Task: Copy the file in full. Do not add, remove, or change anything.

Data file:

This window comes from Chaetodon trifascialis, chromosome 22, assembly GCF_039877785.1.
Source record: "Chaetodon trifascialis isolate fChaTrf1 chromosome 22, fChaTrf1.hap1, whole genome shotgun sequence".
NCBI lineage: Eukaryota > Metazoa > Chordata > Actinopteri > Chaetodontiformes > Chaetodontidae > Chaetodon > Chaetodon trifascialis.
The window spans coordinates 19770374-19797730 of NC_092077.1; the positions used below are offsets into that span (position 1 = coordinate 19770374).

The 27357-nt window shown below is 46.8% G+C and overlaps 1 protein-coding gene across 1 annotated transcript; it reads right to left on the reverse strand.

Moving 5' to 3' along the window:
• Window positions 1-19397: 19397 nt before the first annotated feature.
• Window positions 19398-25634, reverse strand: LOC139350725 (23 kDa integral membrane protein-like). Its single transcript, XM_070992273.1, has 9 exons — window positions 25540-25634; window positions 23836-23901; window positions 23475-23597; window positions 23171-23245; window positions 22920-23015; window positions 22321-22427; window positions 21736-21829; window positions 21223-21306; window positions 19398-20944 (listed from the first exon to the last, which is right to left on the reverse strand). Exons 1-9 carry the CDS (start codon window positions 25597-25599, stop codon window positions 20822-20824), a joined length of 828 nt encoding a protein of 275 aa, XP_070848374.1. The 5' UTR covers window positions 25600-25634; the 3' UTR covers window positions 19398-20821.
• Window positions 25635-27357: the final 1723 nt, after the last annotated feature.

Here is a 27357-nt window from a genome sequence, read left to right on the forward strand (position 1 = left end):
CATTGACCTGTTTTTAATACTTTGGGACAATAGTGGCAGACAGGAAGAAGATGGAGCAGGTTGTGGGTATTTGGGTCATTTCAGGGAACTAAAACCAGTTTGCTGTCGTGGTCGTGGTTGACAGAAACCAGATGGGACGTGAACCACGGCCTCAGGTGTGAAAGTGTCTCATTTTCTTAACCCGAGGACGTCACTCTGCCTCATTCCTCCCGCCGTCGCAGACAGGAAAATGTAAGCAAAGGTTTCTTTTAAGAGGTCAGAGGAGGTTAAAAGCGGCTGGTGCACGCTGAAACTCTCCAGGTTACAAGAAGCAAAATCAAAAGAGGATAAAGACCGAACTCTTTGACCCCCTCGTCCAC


This window comes from Chaetodon trifascialis, chromosome 22, assembly GCF_039877785.1.
Source record: "Chaetodon trifascialis isolate fChaTrf1 chromosome 22, fChaTrf1.hap1, whole genome shotgun sequence".
NCBI lineage: Eukaryota > Metazoa > Chordata > Actinopteri > Chaetodontiformes > Chaetodontidae > Chaetodon > Chaetodon trifascialis.
The window spans coordinates 19770374-19797730 of NC_092077.1; the positions used below are offsets into that span (position 1 = coordinate 19770374).

The 27357-nt window shown below is 46.8% G+C and overlaps 1 protein-coding gene across 1 annotated transcript; it reads right to left on the reverse strand.

Moving 5' to 3' along the window:
• Window positions 1-19397: 19397 nt before the first annotated feature.
• Window positions 19398-25634, reverse strand: LOC139350725 (23 kDa integral membrane protein-like). Its single transcript, XM_070992273.1, has 9 exons — window positions 25540-25634; window positions 23836-23901; window positions 23475-23597; window positions 23171-23245; window positions 22920-23015; window positions 22321-22427; window positions 21736-21829; window positions 21223-21306; window positions 19398-20944 (listed from the first exon to the last, which is right to left on the reverse strand). Exons 1-9 carry the CDS (start codon window positions 25597-25599, stop codon window positions 20822-20824), a joined length of 828 nt encoding a protein of 275 aa, XP_070848374.1. The 5' UTR covers window positions 25600-25634; the 3' UTR covers window positions 19398-20821.
• Window positions 25635-27357: the final 1723 nt, after the last annotated feature.

Here is a 27357-nt window from a genome sequence, read left to right on the forward strand (position 1 = left end):
CATTGACCTGTTTTTAATACTTTGGGACAATAGTGGCAGACAGGAAGAAGATGGAGCAGGTTGTGGGTATTTGGGTCATTTCAGGGAACTAAAACCAGTTTGCTGTCGTGGTCGTGGTTGACAGAAACCAGATGGGACGTGAACCACGGCCTCAGGTGTGAAAGTGTCTCATTTTCTTAACCCGAGGACGTCACTCTGCCTCATTCCTCCCGCCGTCGCAGACAGGAAAATGTAAGCAAAGGTTTCTTTTAAGAGGTCAGAGGAGGTTAAAAGCGGCTGGTGCACGCTGAAACTCTCCAGGTTACAAGAAGCAAAATCAAAAGAGGATAAAGACCGAACTCTTTGACCCCCTCGTCCAC